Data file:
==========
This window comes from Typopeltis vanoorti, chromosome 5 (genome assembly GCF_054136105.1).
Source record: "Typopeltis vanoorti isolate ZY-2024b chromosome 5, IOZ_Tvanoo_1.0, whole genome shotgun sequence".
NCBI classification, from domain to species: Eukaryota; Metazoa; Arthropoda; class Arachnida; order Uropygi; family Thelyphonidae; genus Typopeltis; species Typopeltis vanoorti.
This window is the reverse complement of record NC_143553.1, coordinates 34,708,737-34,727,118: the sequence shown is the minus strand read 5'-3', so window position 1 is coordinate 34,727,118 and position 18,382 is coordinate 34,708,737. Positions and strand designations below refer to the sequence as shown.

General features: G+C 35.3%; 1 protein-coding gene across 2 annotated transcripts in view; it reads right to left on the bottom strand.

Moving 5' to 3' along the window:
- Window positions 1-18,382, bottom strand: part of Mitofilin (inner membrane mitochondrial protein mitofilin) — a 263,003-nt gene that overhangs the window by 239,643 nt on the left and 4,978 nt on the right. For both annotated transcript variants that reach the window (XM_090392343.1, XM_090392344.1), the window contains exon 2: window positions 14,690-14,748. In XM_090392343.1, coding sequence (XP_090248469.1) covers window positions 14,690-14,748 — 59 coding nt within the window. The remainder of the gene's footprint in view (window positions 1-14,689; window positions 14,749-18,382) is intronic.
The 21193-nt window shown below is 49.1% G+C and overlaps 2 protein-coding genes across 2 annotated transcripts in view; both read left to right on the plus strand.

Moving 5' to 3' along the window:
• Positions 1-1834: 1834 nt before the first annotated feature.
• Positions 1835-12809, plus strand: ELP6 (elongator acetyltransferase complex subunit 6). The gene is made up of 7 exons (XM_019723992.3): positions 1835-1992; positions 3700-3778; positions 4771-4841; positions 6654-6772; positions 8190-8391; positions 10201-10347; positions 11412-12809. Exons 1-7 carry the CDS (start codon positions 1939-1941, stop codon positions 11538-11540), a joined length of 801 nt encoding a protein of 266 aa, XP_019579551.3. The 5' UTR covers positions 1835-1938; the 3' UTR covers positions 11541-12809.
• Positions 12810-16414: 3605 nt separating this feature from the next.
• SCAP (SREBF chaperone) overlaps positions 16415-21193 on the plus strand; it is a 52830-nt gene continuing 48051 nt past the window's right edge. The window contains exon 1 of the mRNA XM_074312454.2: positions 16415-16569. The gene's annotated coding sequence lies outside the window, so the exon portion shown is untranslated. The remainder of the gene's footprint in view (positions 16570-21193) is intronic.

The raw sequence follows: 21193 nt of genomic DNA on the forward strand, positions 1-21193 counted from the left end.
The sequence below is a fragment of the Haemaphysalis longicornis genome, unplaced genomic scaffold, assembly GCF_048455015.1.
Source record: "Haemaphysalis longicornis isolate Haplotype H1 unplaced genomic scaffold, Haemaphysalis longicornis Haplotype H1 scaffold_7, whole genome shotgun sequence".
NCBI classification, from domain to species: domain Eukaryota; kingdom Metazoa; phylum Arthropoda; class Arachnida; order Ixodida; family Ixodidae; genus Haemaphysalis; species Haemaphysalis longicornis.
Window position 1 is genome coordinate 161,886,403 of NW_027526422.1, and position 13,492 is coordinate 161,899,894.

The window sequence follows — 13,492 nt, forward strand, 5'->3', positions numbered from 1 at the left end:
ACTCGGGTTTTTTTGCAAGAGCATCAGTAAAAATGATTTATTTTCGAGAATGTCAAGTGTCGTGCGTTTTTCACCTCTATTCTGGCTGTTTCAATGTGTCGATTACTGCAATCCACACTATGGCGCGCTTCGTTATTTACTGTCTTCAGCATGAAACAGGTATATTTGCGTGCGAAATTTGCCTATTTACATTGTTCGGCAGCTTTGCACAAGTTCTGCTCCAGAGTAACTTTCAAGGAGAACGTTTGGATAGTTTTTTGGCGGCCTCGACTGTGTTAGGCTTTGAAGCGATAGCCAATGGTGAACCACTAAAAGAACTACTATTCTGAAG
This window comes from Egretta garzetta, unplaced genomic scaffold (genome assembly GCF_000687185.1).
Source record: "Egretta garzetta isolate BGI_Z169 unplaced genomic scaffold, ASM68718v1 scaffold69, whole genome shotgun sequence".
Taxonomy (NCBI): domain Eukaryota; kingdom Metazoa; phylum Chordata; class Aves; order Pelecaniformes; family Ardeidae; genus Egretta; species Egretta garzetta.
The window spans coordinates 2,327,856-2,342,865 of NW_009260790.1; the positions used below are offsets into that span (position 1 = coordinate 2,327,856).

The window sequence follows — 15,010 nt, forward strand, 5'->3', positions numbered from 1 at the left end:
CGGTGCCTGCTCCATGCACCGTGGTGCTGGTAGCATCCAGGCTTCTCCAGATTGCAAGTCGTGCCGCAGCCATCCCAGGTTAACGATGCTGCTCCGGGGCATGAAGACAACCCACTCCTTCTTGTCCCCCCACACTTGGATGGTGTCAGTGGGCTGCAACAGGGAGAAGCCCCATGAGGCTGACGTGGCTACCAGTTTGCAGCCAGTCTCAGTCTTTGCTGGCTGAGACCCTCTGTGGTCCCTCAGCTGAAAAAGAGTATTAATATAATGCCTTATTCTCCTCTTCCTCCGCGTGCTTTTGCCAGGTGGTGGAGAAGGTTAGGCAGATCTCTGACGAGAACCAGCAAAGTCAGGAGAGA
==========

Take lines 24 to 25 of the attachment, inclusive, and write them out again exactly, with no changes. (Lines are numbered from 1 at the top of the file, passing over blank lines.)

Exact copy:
The window spans coordinates 2,327,856-2,342,865 of NW_009260790.1; the positions used below are offsets into that span (position 1 = coordinate 2,327,856).

The window sequence follows — 15,010 nt, forward strand, 5'->3', positions numbered from 1 at the left end: